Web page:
Network stats block

This block has the most complicated logic. There are actually two enclosed if statements. The outermost is:

${if_gw}
... network stuff ...
${alignc}GW: ${gw_ip}
${else}No network
${endif}

The only way in Conky to find out if the network is actually connected to anything, is by detecting if there is a gateway, using ${if_gw}. For the moment I will skip the middle “network stuff”. At the end Conky prints, centred, the gateway IP address. If there is no gateway ${else}, then you will get the plain text “No network” at the bottom of Conky. And lastly ${endif} ends the if statement.

Now for the network stuff. As a first attempt I had something like:

${if_up eth0}
... wired network stuff ...
${endif}
${if_up eth1}
... wireless network stuff ...
${endif}

The way that the GNOME network manager works, is that in order to turn on wireless (eth1 in my case), it must turn on all networking first including the ethernet card (eth0 in my case). Using the above, when wireless was on, I would see both the wired and the wireless stuff. So I had to change the logic to:

${if_up eth1}
${alignc}WiFi: ${addr eth1}
${alignc}${wireless_essid eth1} ${wireless_link_qual_perc eth1}%
UP ${upspeed eth1}kB/s${alignr}DOWN ${downspeed eth1}kB/s
${upspeedgraph eth1 30,150 ffff00 00ff00}${downspeedgraph eth1 30,150 ffff00 00ff00}
${totalup eth1}${alignr}${totaldown eth1}
${else}
${alignc}Ether: ${addr eth0}
UP ${upspeed eth0}kB/s${alignr}DOWN ${downspeed eth0}kB/s
${upspeedgraph eth0 30,150 ffff00 00ff00}${downspeedgraph eth0 30,150 ffff00 00ff00}
${totalup eth0}${alignr}${totaldown eth0}
${endif}

Basically, I switched the two around, and combined them into just one if statement: if wireless is on ${if_up eth1}, display wireless stuff, ${else} assume wired is on; end the whole thing with ${endif}. If wired is not on, there will be no gateway, which is already handled by the previously discussed if statement.

The information displayed is almost the same in both the wired and wireless case. First centred line is the device’s IP address. For wireless I have one extra line showing the wireless SSID and the percentage of the quality of the signal, again all centred. Next I show the up speed on the left side of the window, and the down speed on the right side ${alignr} of the window. Next line shows two graphs, back to back: history of the transmission speed, upload first and download second. I force the graphs to be 30 pixels high and 150 wide each. The combined width is, therefore, 300 pixels. This is the widest item in my entire Conky display, and everything else is formated according to this … except when there is no network at all. In the case there is no network, I force the width with the configuration statement minimum_size 300. Lastly, the graphs go from green 00ff00 on the right to yellow ffff00 on the left. Again this variable has an optional scale, just like ${diskiograph ...} above, which I chose not to use for the same reasons as above. Lastly I show the total upload bytes on the left and total download bytes on the right under the graphs.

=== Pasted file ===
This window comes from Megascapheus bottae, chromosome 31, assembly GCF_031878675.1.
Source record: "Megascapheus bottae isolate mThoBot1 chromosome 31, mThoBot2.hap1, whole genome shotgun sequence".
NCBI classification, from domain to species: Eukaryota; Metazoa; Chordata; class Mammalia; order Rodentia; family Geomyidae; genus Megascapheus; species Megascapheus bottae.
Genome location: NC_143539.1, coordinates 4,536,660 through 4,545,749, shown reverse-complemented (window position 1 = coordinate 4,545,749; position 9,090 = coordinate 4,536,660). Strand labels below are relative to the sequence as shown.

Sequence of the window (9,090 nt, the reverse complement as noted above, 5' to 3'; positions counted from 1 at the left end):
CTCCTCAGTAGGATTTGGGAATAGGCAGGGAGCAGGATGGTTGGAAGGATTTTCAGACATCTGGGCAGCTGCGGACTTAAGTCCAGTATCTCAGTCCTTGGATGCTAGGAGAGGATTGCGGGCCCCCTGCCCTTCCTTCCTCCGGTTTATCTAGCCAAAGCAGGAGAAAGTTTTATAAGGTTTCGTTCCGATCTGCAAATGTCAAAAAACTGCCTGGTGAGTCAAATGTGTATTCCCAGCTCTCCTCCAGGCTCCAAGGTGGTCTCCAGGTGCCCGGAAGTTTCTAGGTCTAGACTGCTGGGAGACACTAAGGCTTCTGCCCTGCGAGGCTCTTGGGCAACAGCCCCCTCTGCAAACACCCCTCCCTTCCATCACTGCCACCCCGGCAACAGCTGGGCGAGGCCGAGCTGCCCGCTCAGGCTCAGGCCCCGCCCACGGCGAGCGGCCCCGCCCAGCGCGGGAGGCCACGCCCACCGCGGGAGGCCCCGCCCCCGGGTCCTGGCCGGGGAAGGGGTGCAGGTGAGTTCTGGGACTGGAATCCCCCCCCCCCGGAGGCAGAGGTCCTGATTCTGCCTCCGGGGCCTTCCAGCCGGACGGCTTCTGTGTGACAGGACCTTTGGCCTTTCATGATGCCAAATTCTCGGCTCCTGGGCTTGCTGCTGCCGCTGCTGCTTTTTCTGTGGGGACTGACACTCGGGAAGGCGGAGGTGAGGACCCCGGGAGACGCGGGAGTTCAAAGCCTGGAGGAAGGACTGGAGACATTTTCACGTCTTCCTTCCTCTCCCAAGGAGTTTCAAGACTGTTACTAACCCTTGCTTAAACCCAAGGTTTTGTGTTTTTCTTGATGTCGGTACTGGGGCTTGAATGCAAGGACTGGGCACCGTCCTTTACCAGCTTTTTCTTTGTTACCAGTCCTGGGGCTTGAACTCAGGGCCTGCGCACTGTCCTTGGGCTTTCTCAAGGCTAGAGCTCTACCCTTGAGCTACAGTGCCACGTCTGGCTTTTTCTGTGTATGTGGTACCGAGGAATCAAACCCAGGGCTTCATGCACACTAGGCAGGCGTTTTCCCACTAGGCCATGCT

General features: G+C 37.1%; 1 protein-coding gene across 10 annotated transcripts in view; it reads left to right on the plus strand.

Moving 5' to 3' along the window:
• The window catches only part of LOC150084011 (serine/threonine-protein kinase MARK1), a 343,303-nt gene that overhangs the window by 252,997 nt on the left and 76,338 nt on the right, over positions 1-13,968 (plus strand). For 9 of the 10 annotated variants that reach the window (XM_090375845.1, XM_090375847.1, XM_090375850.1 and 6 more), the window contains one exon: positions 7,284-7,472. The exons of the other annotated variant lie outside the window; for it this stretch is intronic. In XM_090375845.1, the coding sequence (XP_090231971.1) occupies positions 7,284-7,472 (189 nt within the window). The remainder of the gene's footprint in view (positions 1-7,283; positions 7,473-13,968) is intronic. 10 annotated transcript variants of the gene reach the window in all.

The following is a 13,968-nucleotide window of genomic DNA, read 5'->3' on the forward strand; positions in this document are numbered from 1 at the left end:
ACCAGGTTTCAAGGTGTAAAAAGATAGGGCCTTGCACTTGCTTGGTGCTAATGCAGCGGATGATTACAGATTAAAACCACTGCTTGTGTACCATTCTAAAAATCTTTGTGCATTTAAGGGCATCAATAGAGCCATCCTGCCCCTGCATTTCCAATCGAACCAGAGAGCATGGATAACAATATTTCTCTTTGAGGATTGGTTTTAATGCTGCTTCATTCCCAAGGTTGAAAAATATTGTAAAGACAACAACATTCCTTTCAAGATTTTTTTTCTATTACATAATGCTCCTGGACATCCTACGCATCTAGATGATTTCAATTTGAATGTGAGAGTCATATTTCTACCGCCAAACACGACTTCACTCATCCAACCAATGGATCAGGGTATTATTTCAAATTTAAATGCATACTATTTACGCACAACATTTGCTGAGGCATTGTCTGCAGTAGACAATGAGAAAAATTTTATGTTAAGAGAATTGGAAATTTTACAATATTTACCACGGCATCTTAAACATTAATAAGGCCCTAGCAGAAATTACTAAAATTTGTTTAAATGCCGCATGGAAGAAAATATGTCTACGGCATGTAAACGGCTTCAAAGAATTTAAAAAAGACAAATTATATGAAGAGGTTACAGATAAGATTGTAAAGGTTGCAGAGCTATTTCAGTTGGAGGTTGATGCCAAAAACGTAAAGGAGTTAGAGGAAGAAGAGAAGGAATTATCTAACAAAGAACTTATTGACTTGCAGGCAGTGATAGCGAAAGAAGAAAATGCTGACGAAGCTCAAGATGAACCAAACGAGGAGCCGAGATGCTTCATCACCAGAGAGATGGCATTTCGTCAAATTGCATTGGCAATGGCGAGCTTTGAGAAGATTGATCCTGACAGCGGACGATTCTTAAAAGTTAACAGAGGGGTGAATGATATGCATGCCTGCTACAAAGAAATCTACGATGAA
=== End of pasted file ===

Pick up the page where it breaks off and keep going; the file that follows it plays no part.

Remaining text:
One thing that may not be clear, is that in both cases there is also the same number of blank lines to maintain the same formatting. In the case of wireless, you will get a blank line right after the ${if_up eth1}, which if you look at my code way above is on the same line as the ${if_gw}. If the wired network is on, the ${if_up eth1} will NOT produce a blank line, but the ${else} will. In both cases, each of the two ${endif} will also produce a blank line. In order to see these in your own code, put any (unique) text on any line that does not have text, and test it that way.

Starting Conky automatically

Get into your session manager (or wherever you manage automatically started programs in your distro), and start Conky with 'conky --daemonize'. This will force it to run in the background. Oddly enough, if I used the background yes configuration command, this messed up my Nautilus.

All the above stuff took me approximately one day to figure out. The following took me four! First suggestion that I can give you, is to take the documentation with a serious grain of salt. From my experimentation, the various configuration commands do not do what they say they should do.

In the Conky FAQ, there is something about turning on the double buffering in your Xorg. For me, this makes no difference whatsoever.

All the important stuff is among the double_buffer and the four own_window* configuration commands. I tried all sots of combinations, until I ended up with:

double_buffer yes
own_window yes
own_window_hints undecorated,below,sticky,skip_taskbar,skip_pager
own_window_transparent yes
own_window_type normal

However, every once in a while, with no warning or an explanation, Conky stops working! In those cases, I usually change the window type to anything else, restart Conky. Change it back restart Xorg. Repeat as necessary; after a few times, it starts behaving again. 😯

The rest of the configuration commands are just for dressing and are completely optional.